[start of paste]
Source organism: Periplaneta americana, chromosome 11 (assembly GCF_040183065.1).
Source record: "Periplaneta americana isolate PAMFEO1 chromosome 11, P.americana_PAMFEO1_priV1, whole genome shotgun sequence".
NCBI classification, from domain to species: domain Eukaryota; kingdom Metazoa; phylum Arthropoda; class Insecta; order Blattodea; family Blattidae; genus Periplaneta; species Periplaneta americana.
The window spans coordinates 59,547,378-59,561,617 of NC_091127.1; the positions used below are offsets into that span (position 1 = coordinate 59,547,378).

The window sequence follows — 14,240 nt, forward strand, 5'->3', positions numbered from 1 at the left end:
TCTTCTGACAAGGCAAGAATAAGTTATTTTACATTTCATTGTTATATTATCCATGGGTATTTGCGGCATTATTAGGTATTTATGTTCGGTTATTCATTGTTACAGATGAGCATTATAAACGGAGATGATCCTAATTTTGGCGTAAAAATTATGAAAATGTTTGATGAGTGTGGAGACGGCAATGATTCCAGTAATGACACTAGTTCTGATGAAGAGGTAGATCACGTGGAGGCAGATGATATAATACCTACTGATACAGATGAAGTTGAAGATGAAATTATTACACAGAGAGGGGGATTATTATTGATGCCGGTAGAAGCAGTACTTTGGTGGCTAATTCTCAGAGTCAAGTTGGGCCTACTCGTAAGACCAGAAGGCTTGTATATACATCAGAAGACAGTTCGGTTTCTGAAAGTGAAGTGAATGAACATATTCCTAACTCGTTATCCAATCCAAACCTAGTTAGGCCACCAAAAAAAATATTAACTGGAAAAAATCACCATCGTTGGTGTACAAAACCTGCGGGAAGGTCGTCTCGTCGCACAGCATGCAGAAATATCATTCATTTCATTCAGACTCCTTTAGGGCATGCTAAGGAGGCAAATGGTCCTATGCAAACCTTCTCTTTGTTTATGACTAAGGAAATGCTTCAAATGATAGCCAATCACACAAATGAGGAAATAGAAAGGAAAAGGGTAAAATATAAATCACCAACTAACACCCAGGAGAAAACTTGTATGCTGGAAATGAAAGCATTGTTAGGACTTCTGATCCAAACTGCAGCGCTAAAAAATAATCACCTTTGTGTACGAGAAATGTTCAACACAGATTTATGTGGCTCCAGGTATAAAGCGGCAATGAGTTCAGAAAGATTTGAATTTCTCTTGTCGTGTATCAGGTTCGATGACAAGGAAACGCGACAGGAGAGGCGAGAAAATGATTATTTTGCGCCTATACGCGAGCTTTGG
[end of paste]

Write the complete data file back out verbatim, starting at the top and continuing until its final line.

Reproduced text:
Source organism: Periplaneta americana, chromosome 11 (assembly GCF_040183065.1).
Source record: "Periplaneta americana isolate PAMFEO1 chromosome 11, P.americana_PAMFEO1_priV1, whole genome shotgun sequence".
NCBI classification, from domain to species: domain Eukaryota; kingdom Metazoa; phylum Arthropoda; class Insecta; order Blattodea; family Blattidae; genus Periplaneta; species Periplaneta americana.
The window spans coordinates 59,547,378-59,561,617 of NC_091127.1; the positions used below are offsets into that span (position 1 = coordinate 59,547,378).

The window sequence follows — 14,240 nt, forward strand, 5'->3', positions numbered from 1 at the left end:
TCTTCTGACAAGGCAAGAATAAGTTATTTTACATTTCATTGTTATATTATCCATGGGTATTTGCGGCATTATTAGGTATTTATGTTCGGTTATTCATTGTTACAGATGAGCATTATAAACGGAGATGATCCTAATTTTGGCGTAAAAATTATGAAAATGTTTGATGAGTGTGGAGACGGCAATGATTCCAGTAATGACACTAGTTCTGATGAAGAGGTAGATCACGTGGAGGCAGATGATATAATACCTACTGATACAGATGAAGTTGAAGATGAAATTATTACACAGAGAGGGGGATTATTATTGATGCCGGTAGAAGCAGTACTTTGGTGGCTAATTCTCAGAGTCAAGTTGGGCCTACTCGTAAGACCAGAAGGCTTGTATATACATCAGAAGACAGTTCGGTTTCTGAAAGTGAAGTGAATGAACATATTCCTAACTCGTTATCCAATCCAAACCTAGTTAGGCCACCAAAAAAAATATTAACTGGAAAAAATCACCATCGTTGGTGTACAAAACCTGCGGGAAGGTCGTCTCGTCGCACAGCATGCAGAAATATCATTCATTTCATTCAGACTCCTTTAGGGCATGCTAAGGAGGCAAATGGTCCTATGCAAACCTTCTCTTTGTTTATGACTAAGGAAATGCTTCAAATGATAGCCAATCACACAAATGAGGAAATAGAAAGGAAAAGGGTAAAATATAAATCACCAACTAACACCCAGGAGAAAACTTGTATGCTGGAAATGAAAGCATTGTTAGGACTTCTGATCCAAACTGCAGCGCTAAAAAATAATCACCTTTGTGTACGAGAAATGTTCAACACAGATTTATGTGGCTCCAGGTATAAAGCGGCAATGAGTTCAGAAAGATTTGAATTTCTCTTGTCGTGTATCAGGTTCGATGACAAGGAAACGCGACAGGAGAGGCGAGAAAATGATTATTTTGCGCCTATACGCGAGCTTTGG